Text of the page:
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The non-practicing entity: A troll by any other name?

Defining the patent troll is difficult but necessary for successful litigation reform

The growing number of reform bills languishing in, or rejected by, Congress may be a hint that the government is struggling like the rest of us to put a finger on the patent troll phenomenon. How do we define the scourge of the patent litigation bar that hides beneath a bridge it didn’t build, extorting tolls from passersby? Though they may struggle to define these abusers, sponsors of these bills have the right idea. Very real advantages exist for patent troll plaintiffs. Trolls that do not make or sell anything do not fear infringement counterclaims, nor do they have many employees or documents, or a business to interrupt, that make costly and painful discovery a two-way street. These free-wheeling litigants are able to dive into lawsuits without the costs and risks that are so often the checks and balances of our legal system. The result is abusive patent litigation. But defining the abusers is challenging which, in turn, makes anti-troll legislation difficult.

The clever, and uncomplimentary, term “patent troll” has evolved into the more polite-sounding “non-practicing entity.” In the abstract, a non-practicing entity is easily defined: an entity that has the right to sue for patent infringement but does not make, use or sell anything that embodies the patent, i.e., the entity is not practicing the invention. That definition is not practical, though, if the goal is identifying patent litigation abusers. It’s more complicated than that.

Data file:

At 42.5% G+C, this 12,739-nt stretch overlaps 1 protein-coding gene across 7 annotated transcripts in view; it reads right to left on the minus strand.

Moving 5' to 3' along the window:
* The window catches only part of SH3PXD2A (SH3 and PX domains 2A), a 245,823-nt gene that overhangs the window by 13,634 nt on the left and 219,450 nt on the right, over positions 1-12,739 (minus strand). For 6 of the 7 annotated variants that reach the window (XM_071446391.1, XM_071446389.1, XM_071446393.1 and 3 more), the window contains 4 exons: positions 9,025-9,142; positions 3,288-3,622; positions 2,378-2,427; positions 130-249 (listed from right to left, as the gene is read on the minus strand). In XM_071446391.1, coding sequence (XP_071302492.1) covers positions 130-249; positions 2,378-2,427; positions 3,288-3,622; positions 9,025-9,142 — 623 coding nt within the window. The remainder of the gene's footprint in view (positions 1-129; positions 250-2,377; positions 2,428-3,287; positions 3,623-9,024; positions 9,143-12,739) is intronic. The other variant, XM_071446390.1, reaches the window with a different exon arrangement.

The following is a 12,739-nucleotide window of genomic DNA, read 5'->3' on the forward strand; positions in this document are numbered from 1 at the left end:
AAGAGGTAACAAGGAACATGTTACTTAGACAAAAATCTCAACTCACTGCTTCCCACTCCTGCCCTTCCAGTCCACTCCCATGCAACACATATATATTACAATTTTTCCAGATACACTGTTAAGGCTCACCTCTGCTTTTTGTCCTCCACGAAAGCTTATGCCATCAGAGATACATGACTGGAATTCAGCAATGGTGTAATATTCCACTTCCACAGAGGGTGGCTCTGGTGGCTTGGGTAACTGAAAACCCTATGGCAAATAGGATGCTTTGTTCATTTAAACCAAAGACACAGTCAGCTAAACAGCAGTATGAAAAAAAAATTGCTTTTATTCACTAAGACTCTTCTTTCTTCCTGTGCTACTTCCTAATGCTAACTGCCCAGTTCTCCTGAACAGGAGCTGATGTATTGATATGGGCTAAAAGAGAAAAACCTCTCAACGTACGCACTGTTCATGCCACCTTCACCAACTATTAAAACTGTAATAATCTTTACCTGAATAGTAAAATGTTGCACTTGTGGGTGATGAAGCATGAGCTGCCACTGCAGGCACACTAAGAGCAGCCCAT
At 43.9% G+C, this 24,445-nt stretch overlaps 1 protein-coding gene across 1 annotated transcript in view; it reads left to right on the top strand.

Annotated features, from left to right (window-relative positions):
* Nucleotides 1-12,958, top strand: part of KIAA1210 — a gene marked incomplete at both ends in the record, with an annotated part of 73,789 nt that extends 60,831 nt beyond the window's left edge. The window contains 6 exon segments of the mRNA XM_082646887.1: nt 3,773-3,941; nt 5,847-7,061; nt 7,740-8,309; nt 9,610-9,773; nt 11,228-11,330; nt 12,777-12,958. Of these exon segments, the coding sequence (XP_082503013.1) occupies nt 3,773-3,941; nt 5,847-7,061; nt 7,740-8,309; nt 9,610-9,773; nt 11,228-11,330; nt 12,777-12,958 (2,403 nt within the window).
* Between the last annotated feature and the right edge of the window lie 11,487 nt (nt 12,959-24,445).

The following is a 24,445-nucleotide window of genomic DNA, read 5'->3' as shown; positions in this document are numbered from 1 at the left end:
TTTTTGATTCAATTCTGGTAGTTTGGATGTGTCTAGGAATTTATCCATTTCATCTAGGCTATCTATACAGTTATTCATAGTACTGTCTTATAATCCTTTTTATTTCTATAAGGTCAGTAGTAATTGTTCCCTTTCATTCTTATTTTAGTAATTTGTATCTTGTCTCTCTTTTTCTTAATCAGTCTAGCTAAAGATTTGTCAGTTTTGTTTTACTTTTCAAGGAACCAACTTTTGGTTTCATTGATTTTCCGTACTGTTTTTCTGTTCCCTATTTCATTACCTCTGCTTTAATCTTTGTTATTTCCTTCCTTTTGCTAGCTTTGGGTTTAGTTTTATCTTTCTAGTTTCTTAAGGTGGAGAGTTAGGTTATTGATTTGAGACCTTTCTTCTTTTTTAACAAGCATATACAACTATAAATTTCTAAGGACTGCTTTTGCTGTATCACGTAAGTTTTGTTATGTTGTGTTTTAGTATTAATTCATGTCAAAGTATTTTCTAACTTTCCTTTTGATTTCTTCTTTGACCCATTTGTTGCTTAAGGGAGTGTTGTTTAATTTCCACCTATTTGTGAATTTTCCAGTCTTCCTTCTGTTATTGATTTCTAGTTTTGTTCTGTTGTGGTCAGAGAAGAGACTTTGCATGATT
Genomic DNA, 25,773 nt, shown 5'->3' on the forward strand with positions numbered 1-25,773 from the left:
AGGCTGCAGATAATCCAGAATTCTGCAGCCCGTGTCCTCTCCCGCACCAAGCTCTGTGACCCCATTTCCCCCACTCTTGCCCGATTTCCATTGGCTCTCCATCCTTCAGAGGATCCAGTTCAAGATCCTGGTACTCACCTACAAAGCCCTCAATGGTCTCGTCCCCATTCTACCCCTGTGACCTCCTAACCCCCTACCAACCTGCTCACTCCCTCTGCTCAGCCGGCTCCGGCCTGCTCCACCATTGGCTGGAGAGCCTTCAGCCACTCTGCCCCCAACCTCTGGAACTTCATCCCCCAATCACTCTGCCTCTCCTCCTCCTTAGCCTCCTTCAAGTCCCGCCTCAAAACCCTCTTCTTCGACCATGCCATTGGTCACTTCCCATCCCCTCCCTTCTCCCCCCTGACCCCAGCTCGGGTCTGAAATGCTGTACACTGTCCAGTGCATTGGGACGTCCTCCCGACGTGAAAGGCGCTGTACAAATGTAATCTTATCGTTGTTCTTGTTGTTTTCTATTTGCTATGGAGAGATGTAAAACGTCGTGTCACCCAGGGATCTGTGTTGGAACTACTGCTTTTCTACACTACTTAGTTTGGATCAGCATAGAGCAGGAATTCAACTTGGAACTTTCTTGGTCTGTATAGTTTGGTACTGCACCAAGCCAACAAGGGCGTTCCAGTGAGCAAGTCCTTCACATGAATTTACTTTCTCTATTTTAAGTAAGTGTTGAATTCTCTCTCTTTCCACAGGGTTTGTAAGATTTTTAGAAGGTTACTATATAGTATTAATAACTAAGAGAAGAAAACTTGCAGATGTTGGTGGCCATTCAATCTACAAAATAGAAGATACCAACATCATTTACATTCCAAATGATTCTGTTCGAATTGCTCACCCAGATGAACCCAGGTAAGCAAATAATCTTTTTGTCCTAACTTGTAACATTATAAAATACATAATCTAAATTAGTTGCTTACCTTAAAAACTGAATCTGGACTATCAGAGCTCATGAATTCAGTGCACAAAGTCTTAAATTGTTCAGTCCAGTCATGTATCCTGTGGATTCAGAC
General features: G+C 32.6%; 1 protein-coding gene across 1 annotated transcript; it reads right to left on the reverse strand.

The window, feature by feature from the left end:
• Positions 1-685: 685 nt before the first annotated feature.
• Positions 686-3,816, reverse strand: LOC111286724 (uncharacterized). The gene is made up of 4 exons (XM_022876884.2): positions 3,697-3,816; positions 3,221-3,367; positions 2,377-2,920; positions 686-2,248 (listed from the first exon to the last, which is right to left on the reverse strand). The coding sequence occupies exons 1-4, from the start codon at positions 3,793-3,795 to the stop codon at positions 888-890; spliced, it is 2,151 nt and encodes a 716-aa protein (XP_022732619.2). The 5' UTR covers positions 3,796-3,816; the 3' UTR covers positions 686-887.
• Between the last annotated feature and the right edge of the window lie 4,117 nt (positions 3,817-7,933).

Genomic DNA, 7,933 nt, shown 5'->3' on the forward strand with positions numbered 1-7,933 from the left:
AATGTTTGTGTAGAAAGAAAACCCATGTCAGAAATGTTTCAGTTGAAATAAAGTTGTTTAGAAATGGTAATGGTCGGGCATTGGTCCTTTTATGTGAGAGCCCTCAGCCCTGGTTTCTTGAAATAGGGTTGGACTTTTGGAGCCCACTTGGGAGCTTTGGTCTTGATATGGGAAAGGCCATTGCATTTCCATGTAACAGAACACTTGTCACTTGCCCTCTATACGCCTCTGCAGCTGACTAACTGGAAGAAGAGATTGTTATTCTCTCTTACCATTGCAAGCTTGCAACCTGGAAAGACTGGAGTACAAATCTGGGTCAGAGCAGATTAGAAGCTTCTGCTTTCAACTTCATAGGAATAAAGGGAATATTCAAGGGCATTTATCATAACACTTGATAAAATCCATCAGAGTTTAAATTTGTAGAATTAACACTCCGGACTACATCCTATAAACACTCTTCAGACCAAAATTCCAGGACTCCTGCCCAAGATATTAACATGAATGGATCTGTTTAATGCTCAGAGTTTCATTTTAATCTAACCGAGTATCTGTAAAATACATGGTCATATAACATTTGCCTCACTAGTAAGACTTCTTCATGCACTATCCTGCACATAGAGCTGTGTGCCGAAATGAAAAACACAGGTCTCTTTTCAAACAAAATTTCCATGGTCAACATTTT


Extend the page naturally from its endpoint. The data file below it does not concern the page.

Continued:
For example, a company with thousands of patents and hundreds of products may decide to assert the one patent it isn’t practicing. A solo inventor sues after trying and failing to obtain funding to finish developing a product embodying her patent. A university, because of its not-for-profit nature, does not sell products although it invests millions of dollars in research. These are all, technically, non-practicing entities. But they may not be trolls abusing litigation. Maybe there’s no concise way to define patent trolls and target anti-troll legislation without punishing the innocent, but some combination of the following factors might help Congress separate the exceptions from the rule. Regardless of Congress’ willingness or ability to articulate these factors in legislation, the factors may help defendants figure out what type of plaintiffs they’re dealing with and formulate strategies accordingly.

How many times has the patent changed hands and what are the details of those transactions?

Previously proposed laws would have required plaintiffs to identify patent “co-owners,” “exclusive licensees,” and those with “direct financial interest.” This information, while helpful, is limited to the present. The real story may be in the past and hidden in provisions of the agreements. The number and identity of patent owners, by itself, does not confirm or deny a patent troll. Patents are property and can be freely bought and sold. Inventors and companies buy and sell patents all the time, and intra-corporate transactions in which one company developed the technology, but later transferred the corresponding patent to a second, subsidiary company, are common.

Often, though, patent trolls purchase patents at auctions, from third parties that were also not the original owners, or pass interests in patents among shell companies. New owners may even inherit obligations to pay collected royalties to non-owners, or flawed agreements may not provide a new owner with a right to recover for past damages. Some proposed legislation attempts to get to the bottom of this, not through litigation, but with a reporting requirement to the Patent Office “whenever a patent .. or any interest therein … is conveyed.” Even this disclosure, though, while capturing the identity of the parties to the conveyance, seems to miss the all-important details of the conveyance that only the actual agreements would provide.

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What is the plaintiff’s corporate lineage?